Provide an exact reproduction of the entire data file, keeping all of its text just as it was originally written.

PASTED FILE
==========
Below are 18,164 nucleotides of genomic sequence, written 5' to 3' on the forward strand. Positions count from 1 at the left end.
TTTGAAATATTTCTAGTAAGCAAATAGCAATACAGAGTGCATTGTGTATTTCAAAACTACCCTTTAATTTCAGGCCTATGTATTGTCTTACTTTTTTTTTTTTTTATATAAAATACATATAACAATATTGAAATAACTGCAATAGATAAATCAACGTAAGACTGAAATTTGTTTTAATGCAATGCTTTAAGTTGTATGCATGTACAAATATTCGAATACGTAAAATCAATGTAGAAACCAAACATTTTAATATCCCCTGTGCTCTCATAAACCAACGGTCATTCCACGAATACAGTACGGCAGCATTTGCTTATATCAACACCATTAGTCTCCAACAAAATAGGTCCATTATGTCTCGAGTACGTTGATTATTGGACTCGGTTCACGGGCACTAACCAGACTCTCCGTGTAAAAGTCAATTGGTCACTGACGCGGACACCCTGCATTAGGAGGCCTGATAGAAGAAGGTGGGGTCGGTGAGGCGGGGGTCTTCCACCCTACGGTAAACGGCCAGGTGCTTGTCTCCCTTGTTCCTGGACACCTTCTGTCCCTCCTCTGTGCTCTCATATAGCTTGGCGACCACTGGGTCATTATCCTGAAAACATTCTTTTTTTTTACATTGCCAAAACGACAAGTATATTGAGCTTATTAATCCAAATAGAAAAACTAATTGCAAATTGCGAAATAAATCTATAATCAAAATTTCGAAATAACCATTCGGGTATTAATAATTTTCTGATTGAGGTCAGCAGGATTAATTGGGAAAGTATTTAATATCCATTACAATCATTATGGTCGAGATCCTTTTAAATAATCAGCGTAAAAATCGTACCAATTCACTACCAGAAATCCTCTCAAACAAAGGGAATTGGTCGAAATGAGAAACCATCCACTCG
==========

Below are 18,164 nucleotides of genomic sequence, written 5' to 3' on the forward strand. Positions count from 1 at the left end.
TTTGAAATATTTCTAGTAAGCAAATAGCAATACAGAGTGCATTGTGTATTTCAAAACTACCCTTTAATTTCAGGCCTATGTATTGTCTTACTTTTTTTTTTTTTTATATAAAATACATATAACAATATTGAAATAACTGCAATAGATAAATCAACGTAAGACTGAAATTTGTTTTAATGCAATGCTTTAAGTTGTATGCATGTACAAATATTCGAATACGTAAAATCAATGTAGAAACCAAACATTTTAATATCCCCTGTGCTCTCATAAACCAACGGTCATTCCACGAATACAGTACGGCAGCATTTGCTTATATCAACACCATTAGTCTCCAACAAAATAGGTCCATTATGTCTCGAGTACGTTGATTATTGGACTCGGTTCACGGGCACTAACCAGACTCTCCGTGTAAAAGTCAATTGGTCACTGACGCGGACACCCTGCATTAGGAGGCCTGATAGAAGAAGGTGGGGTCGGTGAGGCGGGGGTCTTCCACCCTACGGTAAACGGCCAGGTGCTTGTCTCCCTTGTTCCTGGACACCTTCTGTCCCTCCTCTGTGCTCTCATATAGCTTGGCGACCACTGGGTCATTATCCTGAAAACATTCTTTTTTTTTACATTGCCAAAACGACAAGTATATTGAGCTTATTAATCCAAATAGAAAAACTAATTGCAAATTGCGAAATAAATCTATAATCAAAATTTCGAAATAACCATTCGGGTATTAATAATTTTCTGATTGAGGTCAGCAGGATTAATTGGGAAAGTATTTAATATCCATTACAATCATTATGGTCGAGATCCTTTTAAATAATCAGCGTAAAAATCGTACCAATTCACTACCAGAAATCCTCTCAAACAAAGGGAATTGGTCGAAATGAGAAACCATCCACTCG